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DESCRIPTIONSacral nerve stimulation (SNS), also referred to as sacral nerve neuromodulation (SNM), is defined as the implantation of a permanent device that modulates the neural pathways controlling bladder or rectal function. This policy addresses use of SNS in the treatment of urinary or fecal incontinence, urinary or fecal nonobstructive retention, or chronic pelvic pain.
Treatment using SNS is one of several alternative modalities for patients with fecal or urinary incontinence (urge incontinence, significant symptoms of urgency-frequency, or nonobstructive urinary retention) who have failed behavioral (e.g., prompted voiding) and/or pharmacologic therapies. Urge incontinence is defined as leakage of urine when there is a strong urge to void. Urgency-frequency is an uncontrollable urge to urinate, resulting in very frequent, small volumes and is a prominent symptom of interstitial cystitis. Urinary retention is the inability to completely empty the bladder of urine. Fecal incontinence can arise from a variety of mechanisms, including rectal wall compliance, efferent and afferent neural pathways, central and peripheral nervous systems, and voluntary and involuntary muscles. Fecal incontinence is more common in women, due mainly to muscular and neural damage that may occur during vaginal delivery.
The SNS device consists of an implantable pulse generator that delivers controlled electrical impulses. This pulse generator is attached to wire leads that connect to the sacral nerves, most commonly the S3 nerve root. Two external components of the system help control the electrical stimulation. A control magnet is kept by the patient and can be used to turn the device on or off. A console programmer is kept by the physician and used to adjust the settings of the pulse generator.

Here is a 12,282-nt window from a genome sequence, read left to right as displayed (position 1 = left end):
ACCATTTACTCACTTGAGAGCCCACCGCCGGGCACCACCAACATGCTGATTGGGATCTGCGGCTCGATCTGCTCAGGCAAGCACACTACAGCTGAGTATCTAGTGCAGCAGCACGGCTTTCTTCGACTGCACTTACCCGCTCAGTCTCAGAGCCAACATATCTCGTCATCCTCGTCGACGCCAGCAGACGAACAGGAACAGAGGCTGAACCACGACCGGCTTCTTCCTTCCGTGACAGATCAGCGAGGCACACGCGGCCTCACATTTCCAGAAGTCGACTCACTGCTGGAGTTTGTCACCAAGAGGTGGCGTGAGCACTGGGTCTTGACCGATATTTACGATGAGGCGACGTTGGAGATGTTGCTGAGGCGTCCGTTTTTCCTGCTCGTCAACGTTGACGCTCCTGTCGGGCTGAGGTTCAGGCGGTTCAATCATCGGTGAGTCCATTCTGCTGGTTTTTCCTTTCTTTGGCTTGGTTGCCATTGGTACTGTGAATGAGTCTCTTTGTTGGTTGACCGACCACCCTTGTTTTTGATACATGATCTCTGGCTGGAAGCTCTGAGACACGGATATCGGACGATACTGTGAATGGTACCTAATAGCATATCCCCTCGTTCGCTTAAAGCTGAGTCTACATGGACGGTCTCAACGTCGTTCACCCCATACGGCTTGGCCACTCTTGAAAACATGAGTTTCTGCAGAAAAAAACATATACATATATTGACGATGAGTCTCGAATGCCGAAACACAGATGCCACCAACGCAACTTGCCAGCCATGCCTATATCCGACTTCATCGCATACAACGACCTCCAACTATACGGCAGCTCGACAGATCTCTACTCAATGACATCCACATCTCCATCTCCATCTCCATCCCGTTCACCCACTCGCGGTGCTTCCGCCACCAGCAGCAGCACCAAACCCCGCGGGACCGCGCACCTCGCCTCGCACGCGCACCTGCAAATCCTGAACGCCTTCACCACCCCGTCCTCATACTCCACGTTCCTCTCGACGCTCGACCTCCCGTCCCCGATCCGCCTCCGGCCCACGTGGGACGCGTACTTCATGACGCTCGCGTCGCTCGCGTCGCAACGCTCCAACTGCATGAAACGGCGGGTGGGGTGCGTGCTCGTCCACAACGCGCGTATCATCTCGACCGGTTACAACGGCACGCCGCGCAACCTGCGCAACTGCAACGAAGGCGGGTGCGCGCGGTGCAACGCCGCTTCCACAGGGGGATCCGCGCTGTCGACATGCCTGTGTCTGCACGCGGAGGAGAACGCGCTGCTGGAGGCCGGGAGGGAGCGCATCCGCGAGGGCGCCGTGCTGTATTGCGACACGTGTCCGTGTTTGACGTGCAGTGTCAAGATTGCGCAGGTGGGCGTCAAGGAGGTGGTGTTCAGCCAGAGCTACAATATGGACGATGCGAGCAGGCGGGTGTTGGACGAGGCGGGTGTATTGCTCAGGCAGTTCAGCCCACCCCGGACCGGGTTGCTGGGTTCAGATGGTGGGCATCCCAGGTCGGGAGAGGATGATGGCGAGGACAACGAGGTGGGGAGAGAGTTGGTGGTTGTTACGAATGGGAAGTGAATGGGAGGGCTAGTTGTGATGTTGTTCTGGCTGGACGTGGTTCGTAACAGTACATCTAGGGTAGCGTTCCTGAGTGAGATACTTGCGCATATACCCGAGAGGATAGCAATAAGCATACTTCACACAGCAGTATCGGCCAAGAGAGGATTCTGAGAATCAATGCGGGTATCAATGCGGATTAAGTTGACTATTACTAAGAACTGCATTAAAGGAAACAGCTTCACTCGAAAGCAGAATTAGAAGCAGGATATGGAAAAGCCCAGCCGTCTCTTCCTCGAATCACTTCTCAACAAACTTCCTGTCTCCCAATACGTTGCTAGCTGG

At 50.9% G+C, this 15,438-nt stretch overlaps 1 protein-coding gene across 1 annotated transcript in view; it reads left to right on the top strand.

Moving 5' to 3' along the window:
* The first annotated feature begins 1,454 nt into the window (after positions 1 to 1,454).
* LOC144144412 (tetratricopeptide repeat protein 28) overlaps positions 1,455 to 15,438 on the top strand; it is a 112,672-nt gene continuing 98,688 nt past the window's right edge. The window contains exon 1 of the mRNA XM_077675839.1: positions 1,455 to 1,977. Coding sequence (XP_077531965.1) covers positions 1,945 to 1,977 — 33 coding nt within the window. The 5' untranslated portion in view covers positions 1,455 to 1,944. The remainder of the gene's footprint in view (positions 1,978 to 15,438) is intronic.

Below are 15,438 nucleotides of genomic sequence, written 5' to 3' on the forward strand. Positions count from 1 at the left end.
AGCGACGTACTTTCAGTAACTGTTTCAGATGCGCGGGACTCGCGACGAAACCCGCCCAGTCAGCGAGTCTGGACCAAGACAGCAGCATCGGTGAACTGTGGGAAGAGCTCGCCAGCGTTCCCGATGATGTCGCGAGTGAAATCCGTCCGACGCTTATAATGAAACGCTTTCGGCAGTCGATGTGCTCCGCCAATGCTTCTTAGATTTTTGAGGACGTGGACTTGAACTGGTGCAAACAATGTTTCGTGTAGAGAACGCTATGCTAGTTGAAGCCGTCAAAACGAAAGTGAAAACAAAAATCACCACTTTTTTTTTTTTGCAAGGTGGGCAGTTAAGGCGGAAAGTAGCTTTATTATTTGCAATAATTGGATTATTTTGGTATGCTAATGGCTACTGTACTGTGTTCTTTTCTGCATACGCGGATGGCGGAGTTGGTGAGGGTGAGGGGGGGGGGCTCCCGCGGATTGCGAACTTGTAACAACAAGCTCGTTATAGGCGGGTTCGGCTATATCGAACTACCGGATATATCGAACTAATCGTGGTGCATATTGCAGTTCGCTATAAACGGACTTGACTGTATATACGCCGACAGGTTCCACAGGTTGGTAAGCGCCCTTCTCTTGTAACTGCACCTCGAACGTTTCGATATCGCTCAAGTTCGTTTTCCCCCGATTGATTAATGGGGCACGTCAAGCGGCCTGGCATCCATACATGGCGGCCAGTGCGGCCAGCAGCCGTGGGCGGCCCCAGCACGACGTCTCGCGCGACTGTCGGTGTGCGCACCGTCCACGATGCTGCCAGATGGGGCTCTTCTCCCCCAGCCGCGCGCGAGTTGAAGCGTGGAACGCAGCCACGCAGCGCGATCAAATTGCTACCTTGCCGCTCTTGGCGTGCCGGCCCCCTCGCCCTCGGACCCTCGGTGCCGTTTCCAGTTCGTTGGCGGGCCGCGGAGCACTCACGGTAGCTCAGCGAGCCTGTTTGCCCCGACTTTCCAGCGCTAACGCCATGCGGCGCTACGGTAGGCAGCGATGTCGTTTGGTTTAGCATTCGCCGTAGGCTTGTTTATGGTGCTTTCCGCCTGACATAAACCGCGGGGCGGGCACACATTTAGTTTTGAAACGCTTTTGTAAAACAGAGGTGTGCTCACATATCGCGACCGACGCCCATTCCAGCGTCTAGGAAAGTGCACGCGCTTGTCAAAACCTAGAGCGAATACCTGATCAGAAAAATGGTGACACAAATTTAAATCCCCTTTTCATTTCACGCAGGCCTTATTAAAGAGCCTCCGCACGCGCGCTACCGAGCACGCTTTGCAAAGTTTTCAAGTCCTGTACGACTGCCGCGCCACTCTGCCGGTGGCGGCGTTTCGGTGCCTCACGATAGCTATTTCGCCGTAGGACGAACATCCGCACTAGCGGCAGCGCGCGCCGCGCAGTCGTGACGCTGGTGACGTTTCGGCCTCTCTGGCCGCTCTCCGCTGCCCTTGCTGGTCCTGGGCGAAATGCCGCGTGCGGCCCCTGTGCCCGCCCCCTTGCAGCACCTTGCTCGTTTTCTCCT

Prior to implantation of the permanent device, patients undergo a peripheral nerve stimulation test to estimate potential response to SNS. This procedure is done under local anesthesia, using a test needle to identify the appropriate sacral nerve(s). Once identified, a temporary wire lead is inserted through the test needle and left in place for several days. This lead is connected to an external stimulator, which is carried by patients in their pocket or belt. Patients then keep track of voiding symptoms while the temporary device is functioning. The results of this test phase are used to determine whether patients are appropriate candidates for the permanent device. If patients show a 50 percent or greater reduction in incontinence frequency, they are deemed eligible for the permanent device. According to data from the manufacturer, approximately 63 percent of patients have a successful peripheral nerve evaluation and are thus candidates for the permanent SNS.
The permanent device is implanted under general anesthesia. An incision is made over the lower back and the electrical leads are placed in contact with the sacral nerve root(s). The wire leads are extended through a second incision underneath the skin across the flank to the lower abdomen. Finally, a third incision is made in the lower abdomen where the pulse generator is inserted and connected to the wire leads. Following implantation, the physician programs the pulse generator to the optimal settings for that patient. The patient can switch the pulse generator between on and off by placing the control magnet over the area of the pulse generator for 1-2 seconds.
In 1997, the Medtronic InterStim® Sacral Nerve Stimulation (SNS) system received U.S. Food and Drug Administration (FDA) approval for marketing for the indication of urinary urge incontinence in patients who have failed or could not tolerate more conservative treatments. In 1999, the device received FDA approval for the additional indications of urgency frequency and urinary retention in patients without mechanical obstruction.